Falling in Love Again

Falling in Love Again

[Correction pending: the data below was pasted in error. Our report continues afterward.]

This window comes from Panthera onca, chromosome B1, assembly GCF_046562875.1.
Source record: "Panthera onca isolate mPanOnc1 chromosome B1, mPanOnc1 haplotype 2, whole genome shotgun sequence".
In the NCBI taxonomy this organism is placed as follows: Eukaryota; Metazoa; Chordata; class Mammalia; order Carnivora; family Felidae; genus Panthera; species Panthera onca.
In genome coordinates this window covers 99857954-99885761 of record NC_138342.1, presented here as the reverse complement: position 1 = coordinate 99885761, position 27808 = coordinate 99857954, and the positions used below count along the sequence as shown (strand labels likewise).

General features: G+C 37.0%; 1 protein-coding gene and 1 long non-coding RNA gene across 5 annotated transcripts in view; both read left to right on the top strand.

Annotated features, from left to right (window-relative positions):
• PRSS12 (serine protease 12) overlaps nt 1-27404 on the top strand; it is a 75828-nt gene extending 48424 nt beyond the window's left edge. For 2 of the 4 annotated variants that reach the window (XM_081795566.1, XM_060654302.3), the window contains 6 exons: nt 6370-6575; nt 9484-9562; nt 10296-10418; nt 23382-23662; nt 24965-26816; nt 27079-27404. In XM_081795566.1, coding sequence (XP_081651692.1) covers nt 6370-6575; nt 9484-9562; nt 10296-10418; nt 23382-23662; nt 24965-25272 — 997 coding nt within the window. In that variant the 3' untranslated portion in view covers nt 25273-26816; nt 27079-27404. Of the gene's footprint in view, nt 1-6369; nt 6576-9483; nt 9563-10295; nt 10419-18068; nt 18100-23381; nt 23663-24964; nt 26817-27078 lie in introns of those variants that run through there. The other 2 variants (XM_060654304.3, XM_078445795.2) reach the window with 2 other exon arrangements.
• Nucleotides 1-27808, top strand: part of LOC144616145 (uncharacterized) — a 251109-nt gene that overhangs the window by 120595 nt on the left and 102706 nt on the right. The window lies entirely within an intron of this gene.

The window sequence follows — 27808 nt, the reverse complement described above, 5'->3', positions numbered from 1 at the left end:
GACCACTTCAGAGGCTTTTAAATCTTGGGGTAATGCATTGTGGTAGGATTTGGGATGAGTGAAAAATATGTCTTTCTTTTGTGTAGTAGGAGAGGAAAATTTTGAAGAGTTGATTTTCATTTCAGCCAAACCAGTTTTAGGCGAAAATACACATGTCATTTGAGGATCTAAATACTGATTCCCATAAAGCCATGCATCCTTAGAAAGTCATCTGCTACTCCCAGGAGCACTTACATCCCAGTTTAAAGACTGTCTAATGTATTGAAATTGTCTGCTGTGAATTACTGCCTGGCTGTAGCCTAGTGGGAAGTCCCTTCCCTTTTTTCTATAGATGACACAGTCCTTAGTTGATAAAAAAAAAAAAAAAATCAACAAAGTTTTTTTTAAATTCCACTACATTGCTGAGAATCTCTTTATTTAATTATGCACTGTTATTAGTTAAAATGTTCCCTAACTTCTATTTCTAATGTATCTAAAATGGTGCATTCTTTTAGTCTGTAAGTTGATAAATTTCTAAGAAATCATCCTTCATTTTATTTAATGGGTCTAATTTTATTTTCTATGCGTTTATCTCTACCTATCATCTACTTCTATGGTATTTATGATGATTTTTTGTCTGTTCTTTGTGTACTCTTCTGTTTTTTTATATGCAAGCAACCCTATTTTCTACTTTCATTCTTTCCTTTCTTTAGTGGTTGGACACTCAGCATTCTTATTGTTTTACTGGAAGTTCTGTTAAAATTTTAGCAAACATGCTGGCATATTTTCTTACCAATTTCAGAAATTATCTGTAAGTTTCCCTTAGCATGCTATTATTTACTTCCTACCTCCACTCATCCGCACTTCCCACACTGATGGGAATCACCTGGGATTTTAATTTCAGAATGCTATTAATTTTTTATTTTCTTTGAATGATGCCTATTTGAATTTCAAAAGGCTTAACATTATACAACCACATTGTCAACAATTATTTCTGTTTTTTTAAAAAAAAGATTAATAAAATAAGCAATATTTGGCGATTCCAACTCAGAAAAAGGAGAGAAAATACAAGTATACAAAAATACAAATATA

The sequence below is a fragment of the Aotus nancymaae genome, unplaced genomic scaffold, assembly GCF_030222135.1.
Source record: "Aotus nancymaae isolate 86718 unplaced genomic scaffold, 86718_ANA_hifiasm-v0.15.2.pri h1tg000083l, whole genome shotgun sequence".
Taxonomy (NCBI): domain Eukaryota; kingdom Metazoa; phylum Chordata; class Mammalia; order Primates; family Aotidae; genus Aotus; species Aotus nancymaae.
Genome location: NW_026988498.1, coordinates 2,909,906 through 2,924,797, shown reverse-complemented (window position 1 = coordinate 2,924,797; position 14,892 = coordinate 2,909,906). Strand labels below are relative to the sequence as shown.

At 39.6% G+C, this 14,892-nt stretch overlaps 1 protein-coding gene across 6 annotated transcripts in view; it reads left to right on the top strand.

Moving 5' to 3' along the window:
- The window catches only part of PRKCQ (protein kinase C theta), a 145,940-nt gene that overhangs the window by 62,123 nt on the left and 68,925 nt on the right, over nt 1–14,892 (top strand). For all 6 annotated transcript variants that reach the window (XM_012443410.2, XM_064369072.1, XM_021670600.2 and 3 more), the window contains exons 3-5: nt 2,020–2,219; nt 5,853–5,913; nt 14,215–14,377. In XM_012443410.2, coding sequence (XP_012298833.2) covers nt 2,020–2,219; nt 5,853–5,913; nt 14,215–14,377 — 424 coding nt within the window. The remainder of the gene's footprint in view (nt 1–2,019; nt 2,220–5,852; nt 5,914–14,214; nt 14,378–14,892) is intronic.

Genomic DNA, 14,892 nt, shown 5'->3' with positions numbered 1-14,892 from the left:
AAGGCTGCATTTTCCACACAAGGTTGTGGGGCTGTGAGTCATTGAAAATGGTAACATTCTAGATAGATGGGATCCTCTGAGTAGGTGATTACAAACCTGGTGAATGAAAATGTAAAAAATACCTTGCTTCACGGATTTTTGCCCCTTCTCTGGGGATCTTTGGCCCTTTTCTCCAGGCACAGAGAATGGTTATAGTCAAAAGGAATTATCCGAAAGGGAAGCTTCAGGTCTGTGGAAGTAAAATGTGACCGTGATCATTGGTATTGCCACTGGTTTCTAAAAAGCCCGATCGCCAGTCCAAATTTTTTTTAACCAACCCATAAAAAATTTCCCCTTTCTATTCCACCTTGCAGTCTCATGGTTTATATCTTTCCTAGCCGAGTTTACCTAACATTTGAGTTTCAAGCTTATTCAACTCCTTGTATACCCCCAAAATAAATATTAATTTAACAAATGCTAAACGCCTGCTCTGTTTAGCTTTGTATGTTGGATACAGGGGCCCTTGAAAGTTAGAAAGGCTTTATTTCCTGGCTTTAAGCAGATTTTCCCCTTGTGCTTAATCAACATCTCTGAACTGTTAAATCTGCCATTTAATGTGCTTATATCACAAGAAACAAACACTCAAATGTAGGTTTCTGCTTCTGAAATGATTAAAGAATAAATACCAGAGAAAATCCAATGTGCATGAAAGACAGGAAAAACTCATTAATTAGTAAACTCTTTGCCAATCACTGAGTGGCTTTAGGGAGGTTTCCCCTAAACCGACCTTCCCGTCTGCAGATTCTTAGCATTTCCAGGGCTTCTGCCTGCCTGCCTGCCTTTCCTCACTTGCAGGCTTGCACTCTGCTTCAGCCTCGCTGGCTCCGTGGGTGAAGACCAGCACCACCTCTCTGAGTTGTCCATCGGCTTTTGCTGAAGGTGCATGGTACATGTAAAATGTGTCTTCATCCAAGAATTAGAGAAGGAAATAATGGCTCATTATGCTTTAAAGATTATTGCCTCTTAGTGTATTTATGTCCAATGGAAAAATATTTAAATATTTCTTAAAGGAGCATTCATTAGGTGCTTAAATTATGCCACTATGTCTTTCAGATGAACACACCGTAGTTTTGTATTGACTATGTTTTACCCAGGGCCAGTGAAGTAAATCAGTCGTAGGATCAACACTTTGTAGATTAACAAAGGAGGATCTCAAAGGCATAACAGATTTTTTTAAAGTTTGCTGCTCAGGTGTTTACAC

It’s not unusual for people to fall in and out of love. Isn’t it wonderful when a relationship goes on forever and a couple feels the same fervor for one another the day they die as they day they met. It’s not all that usual. Wouldn’t it be nice? But falling in love with a city or a place— isn’t that something else? The other night I had an epiphany. After wondering whether or not Paris was still my true passion, I came to the realization that it is, and it’s OK to let a place (or a person) get on your nerves, and still know it’s an integral part of your heart and soul. Life doesn’t always go swimmingly wherever you happen to be. We take ourselves with us, and depending on the time and the moment, that’s not always the lightest load to lift and carry. There are the day-to-day challenges that comprise—and sometimes compromise—life. Did the check clear, much less arrive? Is the meeting you’ve been waiting to happen actually going to take place? Why is there yet another strike when I can’t get from here to there? Then there are the joys of finding yourself without Internet, and after calling the cable company numerous times (and being charged for the pleasure of doing so) being told it’s your modem and no one else’s and a technician will be available next week for an on-site visit and will repair the problem. You sit back, try not to scream and tell yourself this would never happen back home. But of course the very same thing happened when I was last in Washington, DC, and my Blackberry didn’t get a signal and I surmised we were under nuclear attack. The Internet amazingly restarted all by itself (and that includes telephones, thank you very much). When I called the cable company to cancel the technician’s visit and informed “technical support” that the entire building was sans Internet, the person on the phone didn’t even bother to respond. Oh well, big deal and (in my case) the mega-crisis was over. But being disenchanted with Paris – that’s something else. Even though the Bonjour Paris mantra is that people shouldn’t come here for the weather, this month’s heat alternating with torrential downpours can leave you feeling out of sorts. One can’t take it personally—although perhaps Sarkozy did when the skies opened on his 14 Juillet parade. Were the weather gods trying to tell the President of the République something? No one with half a heart could help but feel compassion for the soldiers who marched down the Champs-Élysées without visible grimaces. There was a business networking party on one of the boats on a quai of the Seine. I walked to it and was greeted by a sea of totally unfamiliar faces. People from all over were in attendance. Lord knows how many countries were represented. But no matter the attendees’ native language, everyone spoke French and English. People were based in Paris from anywhere from three years until forever. More than one person said they came to Paris on a year’s assignment more than 10-20-30 years later and had zero intention of ever leaving. Even though the French are supposed to be unfriendly (sic), people were delighted to meet and greet. Not one person failed to comment on the beauty of the city and we all waved to everyone on the bâteaux that floated by. I left at nearly 11 pm. Rather than heading up to the sidewalk, I walked along the quai.There were so many couples celebrating the evening. Some were nearly making love and who cared? There were a few clochards (bag people). In some situations, I would have felt threatened and walked in a more protected area. In many places, I would have jumped into a cab. Rather, I ended up taking the Métro and exited at my usual stop. Even though it was past midnight, I didn’t want the evening to end. I walked along Bv. Montparnasse and ended up at one of my favorite bars, The Rosebud. Upon walking in and sitting at the bar, Dominique shook my hand and looked at me quizzically and asked, “Irish déca”? I nodded yes. I immediately realized it had been more than six months since my last visit and my last decaf Irish coffee and I am by no means one of their only clients, but Dominique remembered. The place is packed with regulars, many of whom are from the neighborhood. It’s rare you’ll find many Americans, which doesn’t mean that everyone doesn’t speak English. Upon leaving, I realized I’d come home. I’m no chicken but there aren’t many places I’d feel secure walking home alone without looking in front of me and behind me. During the seven minutes it took me to wend my way to my apartment, I saw no one after crossing Bv. Montparnasse. Those few minutes gave me the chance to realize I’d been seduced by Paris again. I will always travel and revel in it. But, I wonder whether or not I will ever leave—except feet first. How many people feel this way about where they live? Do you? © Paris New Media, LLC [email protected] If you’re coming to France (or for that matter anywhere) you can reserve your hotel here. To rent a car, Bonjour Paris recommends Auto Europe.

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